Strategically situated on the famous Straits of Malacca, about 147km south of Kuala Lumpur, Malacca (Melaka) is a place with a proud past. However, not much is known about the state until the 15th Century as there were no proper records prior to this period. According to the annals of history, it was founded by an exiled Hindu prince, Parameswara, from Palembang in Sumatra in 1402. Melaka then grew slowly but steadily to become a major trading center and port-of-call for ships from the four corners of the world. Among them were Indian-Muslim traders from India whose wealth attracted Parameswara. Not too long after, he too embraced Islam and came to be known as Megat Iskandar Shah. Hence began the Melaka Sultanate.
In 1409, Admiral Cheng Ho, "the Three-Jewel Eunuch", an envoy of the Ming Emperor, helped forged links between the state and the Middle Kingdom. Hence the beginning of a long relationship between Melaka and China. The descendants of Chinese settlers from this period came to be known as "Baba Nyonya" (Straits-born Chinese), products of a unique fusion of traditional Chinese origins and the Malay environment.
The Melaka Sultanate flourished to become the emporium of the East and its prosperity soon made it a target for the growing Portuguese empire. In 1509, a Portuguese galleon headed by De Sequeira landed at Melaka. Overwhelmed by the State's beauty and wealth, he tried to overthrow the Malay Kingdom but was thwarted by Sultan Mahmud, the leader then. However, the Sultanate eventually fell in 1511 after a Portuguese army attack lead by Alfonso De Albuquerque.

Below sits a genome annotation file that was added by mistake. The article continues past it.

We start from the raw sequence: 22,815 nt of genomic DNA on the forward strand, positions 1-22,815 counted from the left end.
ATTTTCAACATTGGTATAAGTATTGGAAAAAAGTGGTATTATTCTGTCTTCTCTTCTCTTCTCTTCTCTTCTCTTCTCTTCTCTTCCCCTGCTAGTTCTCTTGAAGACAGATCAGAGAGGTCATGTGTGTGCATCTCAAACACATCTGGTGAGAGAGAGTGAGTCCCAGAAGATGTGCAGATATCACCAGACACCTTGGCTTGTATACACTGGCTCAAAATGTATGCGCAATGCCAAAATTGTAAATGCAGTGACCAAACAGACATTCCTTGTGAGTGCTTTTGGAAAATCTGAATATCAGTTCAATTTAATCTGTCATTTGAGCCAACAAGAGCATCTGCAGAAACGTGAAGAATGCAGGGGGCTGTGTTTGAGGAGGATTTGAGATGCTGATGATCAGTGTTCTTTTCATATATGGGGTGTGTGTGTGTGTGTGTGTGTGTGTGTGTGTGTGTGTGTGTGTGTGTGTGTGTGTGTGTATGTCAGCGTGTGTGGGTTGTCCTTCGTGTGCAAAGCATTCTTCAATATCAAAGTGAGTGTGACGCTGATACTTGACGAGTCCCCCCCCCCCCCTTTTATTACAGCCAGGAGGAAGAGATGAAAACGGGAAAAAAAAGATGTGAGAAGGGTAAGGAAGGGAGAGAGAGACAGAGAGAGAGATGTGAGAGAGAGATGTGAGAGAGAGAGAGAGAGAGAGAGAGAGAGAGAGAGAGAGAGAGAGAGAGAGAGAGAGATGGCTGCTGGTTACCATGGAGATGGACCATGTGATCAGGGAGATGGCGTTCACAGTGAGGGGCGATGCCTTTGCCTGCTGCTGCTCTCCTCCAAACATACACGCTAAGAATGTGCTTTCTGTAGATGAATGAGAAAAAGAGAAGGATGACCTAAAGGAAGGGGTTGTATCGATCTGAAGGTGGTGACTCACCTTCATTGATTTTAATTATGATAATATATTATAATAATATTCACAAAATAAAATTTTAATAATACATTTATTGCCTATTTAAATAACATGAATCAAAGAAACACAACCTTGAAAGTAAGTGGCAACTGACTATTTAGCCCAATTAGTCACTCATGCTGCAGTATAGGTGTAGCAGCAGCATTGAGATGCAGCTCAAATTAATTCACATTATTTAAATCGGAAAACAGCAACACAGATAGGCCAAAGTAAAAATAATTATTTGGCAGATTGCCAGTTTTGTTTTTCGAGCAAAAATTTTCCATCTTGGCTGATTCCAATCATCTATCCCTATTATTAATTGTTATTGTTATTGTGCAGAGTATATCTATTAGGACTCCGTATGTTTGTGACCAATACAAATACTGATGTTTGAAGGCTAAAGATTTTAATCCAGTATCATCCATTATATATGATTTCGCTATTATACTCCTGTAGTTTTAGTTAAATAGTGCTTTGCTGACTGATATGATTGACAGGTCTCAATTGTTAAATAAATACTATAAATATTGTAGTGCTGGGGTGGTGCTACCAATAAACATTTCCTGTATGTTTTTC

The Portuguese continued to rule Melaka against all odds until they were outclassed by the ambitious and more powerful Dutch in 1641. The Dutch spread their sovereignty and destroyed much of the Portuguese heritage in the state. But their reign was short lived as the British wrestled control in 1795. The London / Anglo Dutch Treaty of 1824 conceded the state to the British for good. Thus begun a period of British rule until the country's independence in 1957.
Despite the recent appearances of modern buildings and hotels on the periphery of the old town, Melaka still remains a historical goldmine. All cultural and architectural relics of the respective colonial eras can still be seen today.
Melaka is easily accessible from major points of the country by road, rail, or sea. However, the most recommended means would be by road (private or public transport such as express bus services and taxis), in order to enjoy the scenic experience of traveling through tropical greens of rubber estates and palm oil plantations.
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